Plain or General X-Ray

Introduction

This is the most commonly performed investigation for assessing injured limbs or examining the chest for possible infection. An x-ray image, or radiograph, is produced when a very small amount of radiation passes through the body and strikes a sheet of sensitive film or a detector placed on the other side of the body. The ability of x-rays to penetrate tissues and bones varies according to the composition and mass of what is being imaged. Bone, which contains calcium, absorbs most of the radiation and results in white images on the x-ray film. The lungs, which are filled with air, allow nearly all x-rays to pass through and strike the film or detector resulting in a black image. You will not feel any discomfort during the procedure.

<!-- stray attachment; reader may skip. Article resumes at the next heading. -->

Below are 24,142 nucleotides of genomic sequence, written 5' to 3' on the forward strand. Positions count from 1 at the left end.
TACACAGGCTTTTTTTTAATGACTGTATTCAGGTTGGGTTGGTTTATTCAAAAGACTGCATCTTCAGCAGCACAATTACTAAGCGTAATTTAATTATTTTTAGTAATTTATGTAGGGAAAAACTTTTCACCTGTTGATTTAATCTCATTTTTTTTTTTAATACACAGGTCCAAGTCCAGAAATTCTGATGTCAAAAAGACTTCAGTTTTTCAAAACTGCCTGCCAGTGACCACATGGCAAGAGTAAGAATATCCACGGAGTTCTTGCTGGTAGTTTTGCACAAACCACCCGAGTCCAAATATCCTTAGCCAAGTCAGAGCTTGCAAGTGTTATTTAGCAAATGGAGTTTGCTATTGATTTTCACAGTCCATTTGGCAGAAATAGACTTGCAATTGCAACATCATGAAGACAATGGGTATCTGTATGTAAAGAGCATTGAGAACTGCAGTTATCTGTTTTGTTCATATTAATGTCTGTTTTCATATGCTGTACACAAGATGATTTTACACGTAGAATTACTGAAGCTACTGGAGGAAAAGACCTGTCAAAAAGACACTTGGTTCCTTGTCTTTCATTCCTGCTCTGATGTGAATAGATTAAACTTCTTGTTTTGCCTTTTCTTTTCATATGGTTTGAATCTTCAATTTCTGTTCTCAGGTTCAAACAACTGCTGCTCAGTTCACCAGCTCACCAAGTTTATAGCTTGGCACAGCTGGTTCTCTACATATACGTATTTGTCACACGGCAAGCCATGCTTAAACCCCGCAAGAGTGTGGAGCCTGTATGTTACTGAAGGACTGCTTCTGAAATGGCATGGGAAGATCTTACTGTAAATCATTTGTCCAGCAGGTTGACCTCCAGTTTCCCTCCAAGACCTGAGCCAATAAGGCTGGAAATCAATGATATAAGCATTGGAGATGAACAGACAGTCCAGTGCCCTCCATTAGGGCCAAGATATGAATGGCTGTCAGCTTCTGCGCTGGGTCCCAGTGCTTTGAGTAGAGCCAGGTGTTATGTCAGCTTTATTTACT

Related images

Preparation

There is no special preparation required for most x-rays. Upon arrival you may be asked by the radiographer to change into a gown before your examination. You may also be asked to remove jewellery, eyeglasses, and any metal objects that may obscure the images.

You will be exposed to a very small amount of radiation when you receive an x-ray. At Perth Radiological Clinic, we use advanced digital x-ray equipment to ensure you are exposed to the minimum amount of radiation needed to obtain adequate images.

If you are pregnant or suspect that you may be, you should tell your doctor or radiographer before the test is performed, as special precautions may have to be taken.

Please bring any previous x-rays with you on the day of your examination.

Information brochure

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